Boat operator will be cited in Rhode Island Traffic Court

Sandra G. Tartaglino, 60, was killed when her two-person catamaran sailboat collided with a powerboat near the Pell Bridge during the New England 100 Regatta in August. 

 

NEWPORT – The Rhode Island Department of Environmental Management (DEM) announced no wrongdoing in a fatal boating collision that occurred on Aug. 11 and resulted in the death of a Tiverton resident. Sandra G. Tartaglino, 60, was killed when her two-person catamaran sailboat collided with a powerboat near the Pell Bridge during the New England 100 Regatta in Narragansett Bay.  

DEM’s investigation, which also included participation from the United States Coast Guard and the Newport Police Department, found that Frank Texeira, 75, of Portsmouth, was “not speeding or operating his 28-foot cruiser, named ‘@Last,’ in reckless disregard for the safety of others.” 

“Environmental Police Officer (EPO) Kevin Snow and Lieutenant Daniel White of DEM’s Division of Law Enforcement led the investigation,” a press release from DEM announcing the findings reads. “Four law enforcement officers from three different agencies – the United States Coast Guard, DEM, and the Newport Police Department – did not observe any indication of alcohol or drug use. Officers did not see or find any alcohol containers on Teixeira’s boat. Investigators found that excessive speed was not a factor in the collision.” 

“DEM presented the case to the Office of Attorney General, which shares DEM’s conclusion that the facts and circumstances do not rise to the level of criminal conduct,” the release continues. “In order to charge a felony – namely Operating So As to Endanger – Resulting in Death – it would have to be proven that the operator intended or foresaw the consequence, knew his actions were wrong but proceeded anyway, or willingly acted recklessly knowing it would cause a death.”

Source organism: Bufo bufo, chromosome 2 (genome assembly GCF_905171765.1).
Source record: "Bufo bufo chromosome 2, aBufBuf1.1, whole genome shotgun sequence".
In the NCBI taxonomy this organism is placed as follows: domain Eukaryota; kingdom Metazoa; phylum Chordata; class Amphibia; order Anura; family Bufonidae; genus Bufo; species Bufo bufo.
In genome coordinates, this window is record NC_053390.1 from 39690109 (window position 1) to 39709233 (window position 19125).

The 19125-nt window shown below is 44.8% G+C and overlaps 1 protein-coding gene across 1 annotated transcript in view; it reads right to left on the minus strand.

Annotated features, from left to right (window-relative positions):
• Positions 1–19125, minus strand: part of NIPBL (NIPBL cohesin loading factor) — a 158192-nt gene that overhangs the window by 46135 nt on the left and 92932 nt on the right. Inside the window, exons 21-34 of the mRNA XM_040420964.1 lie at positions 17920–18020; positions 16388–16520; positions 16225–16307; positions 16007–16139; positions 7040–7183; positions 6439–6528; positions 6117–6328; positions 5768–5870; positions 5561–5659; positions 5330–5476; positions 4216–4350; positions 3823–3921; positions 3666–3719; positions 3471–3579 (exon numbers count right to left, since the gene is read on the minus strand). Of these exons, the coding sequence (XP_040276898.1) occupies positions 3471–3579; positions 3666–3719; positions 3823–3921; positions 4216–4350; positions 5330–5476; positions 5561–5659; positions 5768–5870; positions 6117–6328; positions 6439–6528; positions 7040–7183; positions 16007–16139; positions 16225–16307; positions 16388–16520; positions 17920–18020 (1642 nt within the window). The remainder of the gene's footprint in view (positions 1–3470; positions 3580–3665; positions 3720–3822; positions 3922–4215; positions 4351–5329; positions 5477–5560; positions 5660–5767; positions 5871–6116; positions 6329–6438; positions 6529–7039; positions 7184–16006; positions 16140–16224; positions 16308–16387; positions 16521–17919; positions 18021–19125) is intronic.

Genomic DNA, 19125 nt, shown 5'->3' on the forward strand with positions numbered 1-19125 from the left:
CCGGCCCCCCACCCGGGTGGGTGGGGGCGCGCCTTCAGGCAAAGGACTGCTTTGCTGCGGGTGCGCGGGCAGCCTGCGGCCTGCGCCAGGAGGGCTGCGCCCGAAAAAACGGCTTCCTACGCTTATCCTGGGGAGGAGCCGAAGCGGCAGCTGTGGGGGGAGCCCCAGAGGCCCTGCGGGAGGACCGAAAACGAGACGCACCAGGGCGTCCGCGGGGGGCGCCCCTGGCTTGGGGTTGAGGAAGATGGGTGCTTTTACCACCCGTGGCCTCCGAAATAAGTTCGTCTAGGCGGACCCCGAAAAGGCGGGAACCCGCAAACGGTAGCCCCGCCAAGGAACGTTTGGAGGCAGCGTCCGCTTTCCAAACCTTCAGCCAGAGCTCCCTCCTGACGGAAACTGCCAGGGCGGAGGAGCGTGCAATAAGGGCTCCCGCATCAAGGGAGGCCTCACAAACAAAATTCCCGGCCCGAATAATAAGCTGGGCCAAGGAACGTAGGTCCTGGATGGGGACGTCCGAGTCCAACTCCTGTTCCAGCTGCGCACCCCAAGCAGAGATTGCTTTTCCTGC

The department, however, is citing Texeira with four violations of the Coast Guard’s Inland Navigational Rules, including risk of collision, action to avoid collision, responsibilities between vessels and failure to keep a look-out. Each violation carries a maximum fine of $100. DEM will prosecute the case in the Rhode Island Traffic Tribunal.   

“Every vessel shall at all times maintain a proper look-out by sight and hearing as well as by all available means appropriate in the prevailing circumstances and conditions so as to make a full appraisal of the situation and of the risk of collision,” state the USCG rules. 

 “My heart goes out to the Tartaglino family who has suffered a terrible loss,” said DEM Director Janet Coit. “Boating on a crowded waterway in the summertime is very complicated and requires vigilance. Further, while there are rules governing the action of each vessel, some vessel operators either don’t know or follow the rules. That is why DEM urges all boaters to take a safety course.”

The State of Rhode Island implemented a mandatory boating safety course for all boaters in 1986. 

 

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